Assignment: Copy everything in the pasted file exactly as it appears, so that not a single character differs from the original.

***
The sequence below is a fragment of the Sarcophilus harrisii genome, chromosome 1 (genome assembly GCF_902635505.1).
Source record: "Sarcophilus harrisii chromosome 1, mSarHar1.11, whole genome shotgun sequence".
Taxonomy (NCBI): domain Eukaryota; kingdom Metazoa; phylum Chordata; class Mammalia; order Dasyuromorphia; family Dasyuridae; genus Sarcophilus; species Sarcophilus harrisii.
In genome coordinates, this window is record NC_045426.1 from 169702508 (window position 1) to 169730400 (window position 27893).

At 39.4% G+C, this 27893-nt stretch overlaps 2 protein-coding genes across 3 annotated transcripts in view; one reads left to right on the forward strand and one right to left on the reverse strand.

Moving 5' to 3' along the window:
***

The sequence below is a fragment of the Sarcophilus harrisii genome, chromosome 1 (genome assembly GCF_902635505.1).
Source record: "Sarcophilus harrisii chromosome 1, mSarHar1.11, whole genome shotgun sequence".
Taxonomy (NCBI): domain Eukaryota; kingdom Metazoa; phylum Chordata; class Mammalia; order Dasyuromorphia; family Dasyuridae; genus Sarcophilus; species Sarcophilus harrisii.
In genome coordinates, this window is record NC_045426.1 from 169702508 (window position 1) to 169730400 (window position 27893).

At 39.4% G+C, this 27893-nt stretch overlaps 2 protein-coding genes across 3 annotated transcripts in view; one reads left to right on the forward strand and one right to left on the reverse strand.

Moving 5' to 3' along the window: